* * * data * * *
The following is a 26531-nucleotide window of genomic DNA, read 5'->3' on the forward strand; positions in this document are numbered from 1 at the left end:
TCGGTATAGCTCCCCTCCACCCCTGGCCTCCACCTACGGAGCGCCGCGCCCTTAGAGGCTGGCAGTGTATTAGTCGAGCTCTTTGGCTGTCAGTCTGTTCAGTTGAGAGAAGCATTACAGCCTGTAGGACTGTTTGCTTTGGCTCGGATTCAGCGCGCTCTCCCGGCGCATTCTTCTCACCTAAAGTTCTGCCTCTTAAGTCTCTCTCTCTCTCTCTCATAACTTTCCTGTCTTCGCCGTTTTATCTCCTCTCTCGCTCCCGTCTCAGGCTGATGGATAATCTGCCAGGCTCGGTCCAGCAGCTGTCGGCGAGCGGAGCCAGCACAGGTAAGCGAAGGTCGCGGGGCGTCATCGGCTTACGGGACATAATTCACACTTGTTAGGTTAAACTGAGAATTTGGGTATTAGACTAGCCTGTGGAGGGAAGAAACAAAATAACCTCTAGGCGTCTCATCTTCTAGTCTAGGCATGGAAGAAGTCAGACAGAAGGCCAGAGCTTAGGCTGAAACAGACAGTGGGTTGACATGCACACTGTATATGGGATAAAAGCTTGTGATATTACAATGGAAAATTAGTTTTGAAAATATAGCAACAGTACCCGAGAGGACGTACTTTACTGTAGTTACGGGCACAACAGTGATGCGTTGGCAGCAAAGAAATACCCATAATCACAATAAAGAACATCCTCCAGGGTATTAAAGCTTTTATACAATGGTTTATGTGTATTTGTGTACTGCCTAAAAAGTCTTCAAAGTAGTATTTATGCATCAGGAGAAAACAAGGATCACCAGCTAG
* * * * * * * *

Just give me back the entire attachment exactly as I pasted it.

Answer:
The following is a 26531-nucleotide window of genomic DNA, read 5'->3' on the forward strand; positions in this document are numbered from 1 at the left end:
TCGGTATAGCTCCCCTCCACCCCTGGCCTCCACCTACGGAGCGCCGCGCCCTTAGAGGCTGGCAGTGTATTAGTCGAGCTCTTTGGCTGTCAGTCTGTTCAGTTGAGAGAAGCATTACAGCCTGTAGGACTGTTTGCTTTGGCTCGGATTCAGCGCGCTCTCCCGGCGCATTCTTCTCACCTAAAGTTCTGCCTCTTAAGTCTCTCTCTCTCTCTCTCATAACTTTCCTGTCTTCGCCGTTTTATCTCCTCTCTCGCTCCCGTCTCAGGCTGATGGATAATCTGCCAGGCTCGGTCCAGCAGCTGTCGGCGAGCGGAGCCAGCACAGGTAAGCGAAGGTCGCGGGGCGTCATCGGCTTACGGGACATAATTCACACTTGTTAGGTTAAACTGAGAATTTGGGTATTAGACTAGCCTGTGGAGGGAAGAAACAAAATAACCTCTAGGCGTCTCATCTTCTAGTCTAGGCATGGAAGAAGTCAGACAGAAGGCCAGAGCTTAGGCTGAAACAGACAGTGGGTTGACATGCACACTGTATATGGGATAAAAGCTTGTGATATTACAATGGAAAATTAGTTTTGAAAATATAGCAACAGTACCCGAGAGGACGTACTTTACTGTAGTTACGGGCACAACAGTGATGCGTTGGCAGCAAAGAAATACCCATAATCACAATAAAGAACATCCTCCAGGGTATTAAAGCTTTTATACAATGGTTTATGTGTATTTGTGTACTGCCTAAAAAGTCTTCAAAGTAGTATTTATGCATCAGGAGAAAACAAGGATCACCAGCTAG